Many of the particulars don’t have much to do with economic potential in the real world. The rankings favor states with low taxes and little regulation. They give states high marks for low minimum wages and low-staffed, if not understaffed, public services, as well as right-to-work laws, an obstacle to unionization.

Is there any wonder why CEOs prefer states that don’t tax their income and help them keep their workforce on the defensive — such as Texas and Florida, perpetual winners in the CEO survey?

Notwithstanding the dismissal of California’s business friendliness in the Chief Executive survey, the state’s economic growth outstrips the four states at the top of the magazine’s rankings.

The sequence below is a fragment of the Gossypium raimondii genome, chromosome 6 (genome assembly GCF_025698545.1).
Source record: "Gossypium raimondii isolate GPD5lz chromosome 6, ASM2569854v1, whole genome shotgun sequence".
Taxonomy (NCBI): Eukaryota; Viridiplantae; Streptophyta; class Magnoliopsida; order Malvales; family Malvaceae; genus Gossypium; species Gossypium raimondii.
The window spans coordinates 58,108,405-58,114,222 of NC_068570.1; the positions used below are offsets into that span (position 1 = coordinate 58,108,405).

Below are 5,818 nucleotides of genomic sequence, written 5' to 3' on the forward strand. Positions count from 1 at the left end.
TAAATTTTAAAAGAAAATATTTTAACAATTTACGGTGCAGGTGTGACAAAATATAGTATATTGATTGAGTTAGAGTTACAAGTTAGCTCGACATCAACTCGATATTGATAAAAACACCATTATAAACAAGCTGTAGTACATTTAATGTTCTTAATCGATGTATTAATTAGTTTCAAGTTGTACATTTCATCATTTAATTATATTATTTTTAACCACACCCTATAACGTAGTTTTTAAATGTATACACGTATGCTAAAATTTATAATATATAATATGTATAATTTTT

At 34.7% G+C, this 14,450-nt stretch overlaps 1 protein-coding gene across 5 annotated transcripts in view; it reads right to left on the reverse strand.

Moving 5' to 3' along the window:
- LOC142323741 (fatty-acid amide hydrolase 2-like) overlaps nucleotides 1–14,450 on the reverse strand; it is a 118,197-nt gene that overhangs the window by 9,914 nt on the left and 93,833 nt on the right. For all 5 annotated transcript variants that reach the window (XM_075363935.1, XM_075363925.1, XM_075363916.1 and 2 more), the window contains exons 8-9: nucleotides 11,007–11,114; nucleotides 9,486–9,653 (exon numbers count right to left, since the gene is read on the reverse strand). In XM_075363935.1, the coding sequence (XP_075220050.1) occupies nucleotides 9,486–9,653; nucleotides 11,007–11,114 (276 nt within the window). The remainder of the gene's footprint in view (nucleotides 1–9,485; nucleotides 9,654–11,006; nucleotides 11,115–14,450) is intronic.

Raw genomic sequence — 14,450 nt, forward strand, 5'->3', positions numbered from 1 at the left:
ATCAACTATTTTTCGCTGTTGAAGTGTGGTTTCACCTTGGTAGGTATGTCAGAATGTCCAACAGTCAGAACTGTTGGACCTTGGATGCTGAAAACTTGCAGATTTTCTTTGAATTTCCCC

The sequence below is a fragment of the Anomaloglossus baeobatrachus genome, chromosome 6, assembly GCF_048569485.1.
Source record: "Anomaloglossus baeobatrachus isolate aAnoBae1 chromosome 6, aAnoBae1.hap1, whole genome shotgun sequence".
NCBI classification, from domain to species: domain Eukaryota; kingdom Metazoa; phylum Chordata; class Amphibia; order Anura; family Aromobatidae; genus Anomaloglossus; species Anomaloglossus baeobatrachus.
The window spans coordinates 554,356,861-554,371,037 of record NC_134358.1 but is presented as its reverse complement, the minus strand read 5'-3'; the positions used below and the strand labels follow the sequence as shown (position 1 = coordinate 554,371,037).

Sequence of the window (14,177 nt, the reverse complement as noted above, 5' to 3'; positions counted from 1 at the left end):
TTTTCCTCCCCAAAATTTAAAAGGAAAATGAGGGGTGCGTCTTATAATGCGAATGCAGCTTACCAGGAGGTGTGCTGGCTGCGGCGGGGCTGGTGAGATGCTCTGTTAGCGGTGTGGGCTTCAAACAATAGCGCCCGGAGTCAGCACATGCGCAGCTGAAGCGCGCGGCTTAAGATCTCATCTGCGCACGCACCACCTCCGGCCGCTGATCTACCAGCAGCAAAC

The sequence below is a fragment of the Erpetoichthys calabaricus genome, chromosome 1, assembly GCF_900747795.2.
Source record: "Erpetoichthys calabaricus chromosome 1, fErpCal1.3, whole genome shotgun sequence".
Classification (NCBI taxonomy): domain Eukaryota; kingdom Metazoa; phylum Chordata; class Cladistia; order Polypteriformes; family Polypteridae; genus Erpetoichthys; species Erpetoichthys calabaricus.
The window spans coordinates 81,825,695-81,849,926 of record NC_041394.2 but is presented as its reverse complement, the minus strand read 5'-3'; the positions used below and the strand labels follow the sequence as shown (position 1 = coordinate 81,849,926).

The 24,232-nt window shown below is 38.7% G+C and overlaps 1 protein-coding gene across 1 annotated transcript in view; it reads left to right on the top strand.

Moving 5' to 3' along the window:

From the end of the last recession through 2019, according to the Bureau of Economic Analysis, California’s economy grew 34.4%, Florida’s by 23.2%, Tennessee’s by 18.9% and North Carolina’s by 16.7%. The only one of the four to keep pace with California in that time span was Texas, at 34.0%.

This isn’t to praise California’s governance — the state’s inability to address its dearth of affordable housing is a scandal and an obstacle to future growth, for one thing — but to underscore the stupidity of business-climate surveys.

We’ve raised this issue before, in relation to the most prominent example. That’s the “Rich State, Poor State” series produced annually since 2008 by the Koch-backed American Legislative Exchange Council, a leading promoter of state right-to-work laws, deregulation and tax cuts.

The series bears the bylines of conservative economist Arthur Laffer and Stephen Moore, who has held posts at the Heritage Foundation, Club for Growth and other conservative think tanks.